You’re in your first year of uni, and the people in your flat are hosting their second party this week, and they went out to Fab’s yesterday, and they had bottomless brunch on Tuesday, too. They invited you to all four of these things, and you said yes to three of them, but you bailed on two of them and only made an appearance at Fab’s because your friend said she needed someone to walk home early with. You’re asking yourself every other night whether you’re wasting your uni life. When the extent of your social interaction is chatting to the guy next to you in your lecture, or greeting your hungover flatmates in the kitchen, it’s hard not to scroll through posts on social media depicting the seemingly endless social endeavors of your peers and compare your experience to theirs.
I’m in my third year now and have gone through a lot of social changes in the last two years. I started uni during the pandemic and lived in a household of 20 people, without meeting anyone else until the start of second year. I thrived off socialising when I first attended uni, and would be seen at pretty much every flat party, drinking and dancing, and generally causing chaos. Throughout the year, I started to have a better relationship with my social life (AKA I de-intensified my severe FOMO). In second year however, I ran into a conundrum – I’d maintained a fairly stereotypical extroverted uni lifestyle in first year, but now I was faced with an entire post-pandemic city, and a group of wonderful friends who were dying to meet people and do things in it. And I wasn’t sure why, but my brain just couldn’t do it anymore.
What I now see, as a content third year who lives in a small house on the outskirts of Durham with her boyfriend and spends most of her evenings curled up on a sofa playing Xbox and going to bed by 11pm, is that I fell for the idea that you’re only living your life to the fullest and making the most of what you have and where you are, if you’re doing as much as possible, living by an extroverted person’s goals. You’re going out, you’re joining things, you’re meeting people every week, and you’re generally just living a busy, social life. It’s like a weird variant of hustle culture, except instead of just being encouraged to hustle you’re also encouraged to go out, to join societies, to be on exec committees, to socialise with housemates constantly, to drink and take part in parties and club nights, the list goes on. It sounds cliché, but it’s difficult to detach yourself from the idea that uni should be the best and busiest years of your life.
I think what changed for me, and what I hope can change for others like me, is that I took some time to really think about my fondest memories of the two years I’d already been at university. I realised that in first year my memories weren’t of the parties, they were of late-night chats with my best friend, or listening to music with the remaining few of us after the party was over. And in second year, despite my reclusive habits, I still look back happily on the house Christmas dinner we had, and all the stupid midday procrastinatory conversations we’d have in the living room – not the clubbing and pubbing I forced myself to do.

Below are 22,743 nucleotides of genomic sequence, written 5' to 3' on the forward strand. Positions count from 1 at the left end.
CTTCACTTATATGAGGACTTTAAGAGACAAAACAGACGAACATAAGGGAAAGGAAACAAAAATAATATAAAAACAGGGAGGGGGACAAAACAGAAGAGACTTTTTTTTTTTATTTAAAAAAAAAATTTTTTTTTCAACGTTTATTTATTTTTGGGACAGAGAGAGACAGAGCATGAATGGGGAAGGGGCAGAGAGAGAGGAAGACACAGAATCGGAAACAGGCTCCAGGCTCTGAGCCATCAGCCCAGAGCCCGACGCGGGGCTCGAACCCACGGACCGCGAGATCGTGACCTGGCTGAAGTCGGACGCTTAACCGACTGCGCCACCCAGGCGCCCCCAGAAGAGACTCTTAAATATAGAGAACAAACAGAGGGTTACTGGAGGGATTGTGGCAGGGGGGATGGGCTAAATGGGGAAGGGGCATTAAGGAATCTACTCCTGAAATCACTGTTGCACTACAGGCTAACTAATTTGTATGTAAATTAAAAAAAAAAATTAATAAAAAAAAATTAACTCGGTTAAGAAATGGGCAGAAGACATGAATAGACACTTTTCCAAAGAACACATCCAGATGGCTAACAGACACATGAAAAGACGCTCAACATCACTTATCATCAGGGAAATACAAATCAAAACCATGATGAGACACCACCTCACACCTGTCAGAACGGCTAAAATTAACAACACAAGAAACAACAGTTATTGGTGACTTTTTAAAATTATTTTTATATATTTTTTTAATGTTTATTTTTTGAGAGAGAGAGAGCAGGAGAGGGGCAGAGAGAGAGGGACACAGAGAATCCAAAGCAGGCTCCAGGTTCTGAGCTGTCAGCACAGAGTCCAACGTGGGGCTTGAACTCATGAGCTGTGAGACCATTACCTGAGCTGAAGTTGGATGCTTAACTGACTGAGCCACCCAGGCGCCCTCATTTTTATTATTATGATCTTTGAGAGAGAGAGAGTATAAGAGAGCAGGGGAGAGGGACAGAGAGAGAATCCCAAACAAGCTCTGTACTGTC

The point is, admitting that you’re really just not that extroverted a person at uni is hard. Not because people will point and laugh, but just because it can feel like you’re letting yourself down, not relishing the experiences that, according to society, you’ll never have once you pass the age of 24. You might find yourself doing stuff you hate, just so you can prove to yourself and your friends at home that you’re ‘normal’. You might end up not making any friends, for fear of judgment. Or like me, you might make a great bunch of friends who are more socially energised than you and develop a cycle of beating yourself up for not being able to keep up.
I promise you, though, there is hope if you’re feeling hopeless. You’re not letting yourself down if you bail on things, or you’ve only been to Jimmy’s twice, or you don’t feel any inclination to be on the exec for any societies or college events. You’re not wasting the best three years of your life, either – try thinking about what you want to do after graduating, but not career-wise! Do you want to take up photography, or move to Germany, or join an amateur dance group? Think about it, and then think about it some more. Imagine the people you might meet, doing this thing you can finally make your own when you’re out of uni, because you do have time. You haven’t met all the people you will bond with – you’ve barely met any. The world is full of exceptionally interesting and kind people who will gel perfectly with you. You don’t have to find all of them here, nor do you need to do any more than what you’re comfortable with in order to find that sense of fulfilment.
Reflect on what you really enjoy, what you’ll really remember after graduating, and do more of that now. Even if ‘that’ is sitting with your one mate from across the road playing Xbox and listening to music, it doesn’t matter. Your memories will only ever be experienced by you, so don’t curate them for an audience that can’t feel them.
Featured image by Artem Podrez on Pexels.